in dry, grassy knolls. They also typically cohabit estuaries with
the nipa palm (Nypa fruticans), a peculiar palm that actually requires
waterlogged environments in order to survive. Although fine specimens
were growing at Makiling, this palm is ubiquitous in coastal areas
of the Philippines, where its leaves are utilised for thatching
and other innumerable purposes.
A large section of the gardens is primary, undisturbed
rainforest. Walking in trails that traverse the interior of the
forest can provide one with a unique cross-section of this fascinating
tropical ecosystem. Doing just that, I encountered majestic stands
of hardwoods of the family Dipterocarpaceae, whose different genera
are widely represented in the major Southeast Asian rainforests.
An outstanding feature of some of these trees was their heavily
buttressed roots and quite a few loomed at least 15Oft above me
with their top-heavy crowns. Lianas with stems as thick as a man's
thigh were freely intertwined amongst these forest giants and amid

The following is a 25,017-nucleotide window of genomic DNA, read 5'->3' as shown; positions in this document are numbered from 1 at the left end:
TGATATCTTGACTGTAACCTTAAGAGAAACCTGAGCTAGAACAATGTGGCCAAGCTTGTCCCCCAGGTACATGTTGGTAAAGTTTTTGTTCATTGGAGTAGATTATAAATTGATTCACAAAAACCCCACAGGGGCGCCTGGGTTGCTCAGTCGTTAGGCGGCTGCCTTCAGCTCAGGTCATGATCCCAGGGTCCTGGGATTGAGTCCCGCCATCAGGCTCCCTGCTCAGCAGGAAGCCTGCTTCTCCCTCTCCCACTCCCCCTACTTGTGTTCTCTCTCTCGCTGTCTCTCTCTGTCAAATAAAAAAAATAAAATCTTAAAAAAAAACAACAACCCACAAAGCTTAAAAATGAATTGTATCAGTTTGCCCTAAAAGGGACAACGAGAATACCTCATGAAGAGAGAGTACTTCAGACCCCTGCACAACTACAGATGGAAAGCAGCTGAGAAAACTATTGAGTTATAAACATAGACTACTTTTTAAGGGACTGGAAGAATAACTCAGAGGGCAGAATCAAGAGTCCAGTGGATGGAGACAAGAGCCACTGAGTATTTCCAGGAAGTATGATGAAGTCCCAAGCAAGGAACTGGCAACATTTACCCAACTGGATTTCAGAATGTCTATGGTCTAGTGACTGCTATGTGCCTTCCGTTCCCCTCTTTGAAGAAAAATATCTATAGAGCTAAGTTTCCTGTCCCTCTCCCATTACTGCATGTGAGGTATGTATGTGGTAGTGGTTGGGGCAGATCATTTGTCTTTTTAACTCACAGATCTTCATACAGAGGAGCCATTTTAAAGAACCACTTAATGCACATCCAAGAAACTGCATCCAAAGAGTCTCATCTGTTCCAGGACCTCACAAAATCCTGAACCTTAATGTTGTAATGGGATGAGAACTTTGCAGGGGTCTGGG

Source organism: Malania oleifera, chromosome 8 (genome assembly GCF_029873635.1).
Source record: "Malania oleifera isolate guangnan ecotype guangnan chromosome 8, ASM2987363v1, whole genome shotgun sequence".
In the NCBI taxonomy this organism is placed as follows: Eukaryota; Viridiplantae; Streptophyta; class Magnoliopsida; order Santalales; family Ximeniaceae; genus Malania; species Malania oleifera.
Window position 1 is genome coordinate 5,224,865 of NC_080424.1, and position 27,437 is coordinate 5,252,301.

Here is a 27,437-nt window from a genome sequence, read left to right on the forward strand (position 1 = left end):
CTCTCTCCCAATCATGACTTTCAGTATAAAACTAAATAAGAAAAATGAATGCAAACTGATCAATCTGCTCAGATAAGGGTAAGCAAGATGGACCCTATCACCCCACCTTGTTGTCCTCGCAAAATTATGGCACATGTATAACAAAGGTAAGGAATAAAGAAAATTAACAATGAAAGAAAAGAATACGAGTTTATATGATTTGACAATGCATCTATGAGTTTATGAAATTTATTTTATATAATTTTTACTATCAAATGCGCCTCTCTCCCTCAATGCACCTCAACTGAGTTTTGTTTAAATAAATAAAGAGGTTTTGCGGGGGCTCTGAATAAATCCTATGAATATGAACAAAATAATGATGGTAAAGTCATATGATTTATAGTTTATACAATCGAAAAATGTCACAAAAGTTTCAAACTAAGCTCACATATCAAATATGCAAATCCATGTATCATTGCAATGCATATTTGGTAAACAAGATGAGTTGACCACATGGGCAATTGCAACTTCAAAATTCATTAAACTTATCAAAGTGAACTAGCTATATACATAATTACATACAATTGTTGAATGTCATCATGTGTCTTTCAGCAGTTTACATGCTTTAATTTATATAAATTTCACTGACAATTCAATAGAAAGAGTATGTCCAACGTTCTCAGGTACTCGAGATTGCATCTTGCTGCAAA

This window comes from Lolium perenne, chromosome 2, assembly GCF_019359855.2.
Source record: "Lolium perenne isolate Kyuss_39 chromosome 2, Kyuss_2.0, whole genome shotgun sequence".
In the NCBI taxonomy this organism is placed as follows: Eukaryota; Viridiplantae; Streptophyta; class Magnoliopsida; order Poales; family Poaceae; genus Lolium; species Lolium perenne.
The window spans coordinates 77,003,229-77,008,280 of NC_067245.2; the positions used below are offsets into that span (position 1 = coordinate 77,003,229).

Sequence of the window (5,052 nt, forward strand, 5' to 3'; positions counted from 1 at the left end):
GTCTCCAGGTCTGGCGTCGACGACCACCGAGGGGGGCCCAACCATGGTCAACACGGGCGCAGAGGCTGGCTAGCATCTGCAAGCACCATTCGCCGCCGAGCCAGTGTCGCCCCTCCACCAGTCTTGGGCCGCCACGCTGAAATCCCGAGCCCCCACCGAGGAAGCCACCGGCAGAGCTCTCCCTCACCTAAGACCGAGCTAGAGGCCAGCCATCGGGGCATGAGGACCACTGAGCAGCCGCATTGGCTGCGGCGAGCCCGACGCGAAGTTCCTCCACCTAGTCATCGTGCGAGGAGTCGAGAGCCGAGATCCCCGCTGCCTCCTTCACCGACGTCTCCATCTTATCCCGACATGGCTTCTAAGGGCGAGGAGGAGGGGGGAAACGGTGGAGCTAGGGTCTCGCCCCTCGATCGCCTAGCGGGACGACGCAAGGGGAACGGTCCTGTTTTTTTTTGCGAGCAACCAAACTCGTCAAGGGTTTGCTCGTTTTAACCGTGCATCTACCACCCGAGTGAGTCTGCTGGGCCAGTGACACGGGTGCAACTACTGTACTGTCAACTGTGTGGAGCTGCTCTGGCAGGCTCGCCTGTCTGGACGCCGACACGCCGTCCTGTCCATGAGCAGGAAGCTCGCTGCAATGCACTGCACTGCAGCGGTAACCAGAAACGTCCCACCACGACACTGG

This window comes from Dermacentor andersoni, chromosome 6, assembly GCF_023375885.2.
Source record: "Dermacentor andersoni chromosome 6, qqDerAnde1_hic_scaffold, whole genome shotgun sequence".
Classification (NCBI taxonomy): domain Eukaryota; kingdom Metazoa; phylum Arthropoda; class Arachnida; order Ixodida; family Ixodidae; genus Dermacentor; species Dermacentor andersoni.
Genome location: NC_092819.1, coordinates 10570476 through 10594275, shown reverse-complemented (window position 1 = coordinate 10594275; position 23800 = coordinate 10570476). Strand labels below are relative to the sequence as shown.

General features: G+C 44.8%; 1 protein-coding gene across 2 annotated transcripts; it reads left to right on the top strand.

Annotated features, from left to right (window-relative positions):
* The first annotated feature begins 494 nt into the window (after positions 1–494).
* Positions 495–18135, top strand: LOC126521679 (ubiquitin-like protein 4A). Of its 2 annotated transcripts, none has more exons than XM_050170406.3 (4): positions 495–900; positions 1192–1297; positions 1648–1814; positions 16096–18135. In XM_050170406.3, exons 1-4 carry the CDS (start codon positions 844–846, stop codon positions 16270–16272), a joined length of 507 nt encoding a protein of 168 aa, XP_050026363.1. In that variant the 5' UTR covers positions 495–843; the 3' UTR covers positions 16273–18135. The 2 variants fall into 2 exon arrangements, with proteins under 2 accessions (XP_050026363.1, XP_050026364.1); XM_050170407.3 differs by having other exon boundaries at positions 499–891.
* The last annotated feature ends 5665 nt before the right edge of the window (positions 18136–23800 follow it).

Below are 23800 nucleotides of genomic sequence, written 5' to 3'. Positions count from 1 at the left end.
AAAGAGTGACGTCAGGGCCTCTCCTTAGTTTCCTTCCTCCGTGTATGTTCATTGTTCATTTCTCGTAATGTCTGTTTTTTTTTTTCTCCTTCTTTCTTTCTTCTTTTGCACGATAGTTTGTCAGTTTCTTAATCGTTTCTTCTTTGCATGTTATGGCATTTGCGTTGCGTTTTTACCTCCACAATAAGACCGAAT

them were mature specimens of Calamus, those climbing palms whose
sinewy, spinecovered trunks are the source of the rattan used in
Probing deeper into the forest, I began to observe
scattered groupings of the sugar palm (Arenga pinnata) usually near
areas where clearings had been made. The maintenance staff of the
gardens selectively clear areas abutting the trails where the vegetation
has run riot. A striking feature of the sugar palms was the silvery
backs of their long, pinnate leaves, which seemed to glisten even
in the subdued light of the forest milieu. Meanwhile, I noticed
hundreds of seedlings of Livistona rotundifolia, a type of fan palm,